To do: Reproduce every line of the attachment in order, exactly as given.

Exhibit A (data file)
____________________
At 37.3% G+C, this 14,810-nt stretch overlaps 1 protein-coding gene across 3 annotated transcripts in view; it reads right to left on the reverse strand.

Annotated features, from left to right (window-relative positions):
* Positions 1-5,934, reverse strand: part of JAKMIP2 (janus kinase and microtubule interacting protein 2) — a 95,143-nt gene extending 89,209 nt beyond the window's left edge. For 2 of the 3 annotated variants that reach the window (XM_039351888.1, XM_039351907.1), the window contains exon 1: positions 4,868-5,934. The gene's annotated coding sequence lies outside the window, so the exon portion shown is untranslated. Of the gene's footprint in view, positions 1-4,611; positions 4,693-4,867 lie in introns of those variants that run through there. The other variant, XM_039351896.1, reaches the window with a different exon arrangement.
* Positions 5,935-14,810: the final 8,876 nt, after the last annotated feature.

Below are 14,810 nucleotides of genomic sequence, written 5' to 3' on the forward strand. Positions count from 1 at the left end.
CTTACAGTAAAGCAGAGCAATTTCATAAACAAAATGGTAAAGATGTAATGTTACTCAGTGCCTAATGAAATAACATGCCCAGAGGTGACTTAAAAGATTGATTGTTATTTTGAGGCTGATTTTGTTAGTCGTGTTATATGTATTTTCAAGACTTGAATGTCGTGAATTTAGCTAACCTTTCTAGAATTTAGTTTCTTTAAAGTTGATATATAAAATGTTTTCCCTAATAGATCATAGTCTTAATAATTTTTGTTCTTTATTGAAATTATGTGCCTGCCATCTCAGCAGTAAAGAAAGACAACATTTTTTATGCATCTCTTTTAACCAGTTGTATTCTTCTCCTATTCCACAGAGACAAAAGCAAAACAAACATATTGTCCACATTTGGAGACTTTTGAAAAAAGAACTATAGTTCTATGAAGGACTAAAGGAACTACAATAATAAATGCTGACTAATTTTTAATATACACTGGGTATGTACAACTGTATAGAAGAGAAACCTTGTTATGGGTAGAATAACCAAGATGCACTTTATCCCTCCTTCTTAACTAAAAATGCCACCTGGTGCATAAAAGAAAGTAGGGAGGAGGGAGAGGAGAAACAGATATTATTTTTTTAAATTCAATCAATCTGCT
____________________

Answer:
At 37.3% G+C, this 14,810-nt stretch overlaps 1 protein-coding gene across 3 annotated transcripts in view; it reads right to left on the reverse strand.

Annotated features, from left to right (window-relative positions):
* Positions 1-5,934, reverse strand: part of JAKMIP2 (janus kinase and microtubule interacting protein 2) — a 95,143-nt gene extending 89,209 nt beyond the window's left edge. For 2 of the 3 annotated variants that reach the window (XM_039351888.1, XM_039351907.1), the window contains exon 1: positions 4,868-5,934. The gene's annotated coding sequence lies outside the window, so the exon portion shown is untranslated. Of the gene's footprint in view, positions 1-4,611; positions 4,693-4,867 lie in introns of those variants that run through there. The other variant, XM_039351896.1, reaches the window with a different exon arrangement.
* Positions 5,935-14,810: the final 8,876 nt, after the last annotated feature.

Below are 14,810 nucleotides of genomic sequence, written 5' to 3' on the forward strand. Positions count from 1 at the left end.
CTTACAGTAAAGCAGAGCAATTTCATAAACAAAATGGTAAAGATGTAATGTTACTCAGTGCCTAATGAAATAACATGCCCAGAGGTGACTTAAAAGATTGATTGTTATTTTGAGGCTGATTTTGTTAGTCGTGTTATATGTATTTTCAAGACTTGAATGTCGTGAATTTAGCTAACCTTTCTAGAATTTAGTTTCTTTAAAGTTGATATATAAAATGTTTTCCCTAATAGATCATAGTCTTAATAATTTTTGTTCTTTATTGAAATTATGTGCCTGCCATCTCAGCAGTAAAGAAAGACAACATTTTTTATGCATCTCTTTTAACCAGTTGTATTCTTCTCCTATTCCACAGAGACAAAAGCAAAACAAACATATTGTCCACATTTGGAGACTTTTGAAAAAAGAACTATAGTTCTATGAAGGACTAAAGGAACTACAATAATAAATGCTGACTAATTTTTAATATACACTGGGTATGTACAACTGTATAGAAGAGAAACCTTGTTATGGGTAGAATAACCAAGATGCACTTTATCCCTCCTTCTTAACTAAAAATGCCACCTGGTGCATAAAAGAAAGTAGGGAGGAGGGAGAGGAGAAACAGATATTATTTTTTTAAATTCAATCAATCTGCT